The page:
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Schumer to lead bipartisan Senate delegation to China amid tensions

Senate Majority Leader Charles E. Schumer (D-N.Y.) will lead a bipartisan delegation of senators on a visit to China, Japan and South Korea this month as part of an effort to advance U.S. interests in the region, his office confirmed.

Three Democrats and three Republicans will make up the delegation led by Schumer and Sen. Mike Crapo (R-Idaho), the top Republican on the Senate Finance Committee. The group will travel once the Senate recesses in October, according to a statement from Schumer’s office.

The visit comes at a time of tensions between Washington and Beijing, and members of the delegation — including Sen. Bill Cassidy (R-La.), Sen. John Neely Kennedy (R-La.), Sen. Maggie Hassan (D-N.H.) and Sen. Jon Ossoff (D-Ga.) — are likely to be confronted with points of disagreement between their governments, including on human rights, trade and geopolitics.

The Biden administration has sent several high-level officials to China in recent months in an effort to improve relations, starting with Secretary of State Antony Blinken in June, followed by Treasury Secretary Janet L. Yellen and John F. Kerry, President Biden’s special envoy on climate change, in July and Commerce Secretary Gina Raimondo in August.

But the Chinese government has not sent any of its officials to Washington, prompting some Republicans to call into question the purpose of any official visits from the United States until the Chinese reciprocate.

The issue is set to come to the fore next month, when the United States will host leaders of the Asia-Pacific Economic Cooperation in San Francisco for the trade bloc’s yearly summit. If Chinese President Xi Jinping attends, he may meet with Biden for the first time in person since last year. After that meeting, which took place on the sidelines of the Group of 20 summit in Indonesia, Biden declared that “there need not be a new Cold War” between China and the United States.

But relations between the two countries have not improved since, with disagreements growing over flash points such as Taiwan, U.S. trade controls on certain technologies including semiconductors, and the treatment of U.S. companies that operate in China.

Most recently, The Washington Post reported that the Biden administration will bar Hong Kong’s top government official, whom Washington sanctioned in response to China’s crackdown on Hong Kong in 2020, from attending the APEC summit — a move that could induce Xi to skip the event.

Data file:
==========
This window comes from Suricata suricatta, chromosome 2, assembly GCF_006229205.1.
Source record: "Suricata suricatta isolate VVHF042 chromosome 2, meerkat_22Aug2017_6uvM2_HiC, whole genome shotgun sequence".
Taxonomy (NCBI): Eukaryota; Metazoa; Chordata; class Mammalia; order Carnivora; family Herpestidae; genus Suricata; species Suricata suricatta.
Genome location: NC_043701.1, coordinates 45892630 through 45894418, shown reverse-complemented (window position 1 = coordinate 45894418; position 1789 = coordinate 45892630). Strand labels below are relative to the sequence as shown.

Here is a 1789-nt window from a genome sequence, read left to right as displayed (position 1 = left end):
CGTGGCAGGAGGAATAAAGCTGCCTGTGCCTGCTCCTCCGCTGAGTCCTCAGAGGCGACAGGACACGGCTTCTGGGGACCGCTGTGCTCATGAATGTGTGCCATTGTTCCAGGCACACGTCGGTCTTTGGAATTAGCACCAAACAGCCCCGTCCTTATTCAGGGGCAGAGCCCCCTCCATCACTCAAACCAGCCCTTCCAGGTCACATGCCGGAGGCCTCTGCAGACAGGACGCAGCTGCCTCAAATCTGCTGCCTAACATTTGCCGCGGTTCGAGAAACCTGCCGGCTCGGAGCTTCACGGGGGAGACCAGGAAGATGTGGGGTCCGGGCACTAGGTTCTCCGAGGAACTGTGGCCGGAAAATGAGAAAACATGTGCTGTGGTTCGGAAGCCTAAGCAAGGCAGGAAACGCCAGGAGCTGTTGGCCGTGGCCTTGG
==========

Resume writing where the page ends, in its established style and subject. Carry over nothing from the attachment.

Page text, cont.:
Multiple media outlets have reported that the congressional delegation led by Schumer is hoping to meet with Xi during its visit. A meeting has not been confirmed, and it would be unusual for U.S. senators to secure such a high-level meeting in China. (Xi met with congressional representatives, including the Senate majority leader at the time, Mitch McConnell (R-Ky.), during a state visit to the United States in 2015.)

But China’s president could agree to a meeting to signal his intention to attend the APEC summit — and to demonstrate confidence as he faces challenges at home, including an economic slowdown, said Robert Daly, director of the Kissinger Institute on China and the United States at the Wilson Center.

“He can’t be seen as hiding from the big problems,” including China’s worsening relations with the United States, Daly said.

The senators, in seeking this meeting, also want to project confidence and show the American public that they defended U.S. workers and businesses overseas and remonstrated Beijing over policies Washington perceives as a violation of its own national security, Daly said. U.S. officials also want to reassure concerned allies, including in Europe, that they “are interested in responsible management of this rivalry,” he said.

While in China, the lawmakers plan to meet with officials and representatives of U.S. and Chinese businesses operating in both countries, Schumer’s office said, adding that the majority leader “will focus on the need for reciprocity in China for U.S. businesses … as well as on maintaining U.S. leadership in advanced technologies for national security.”

The delegation is also expected to touch on some of the most sensitive issues in the U.S.-China relationships during the trip, including human rights and the deadly flow of fentanyl from China to the United States.

Abigail Hauslohner, Ellen Nakashima and Shibani Mahtani contributed to this report.

This post appeared first on The Washington Post

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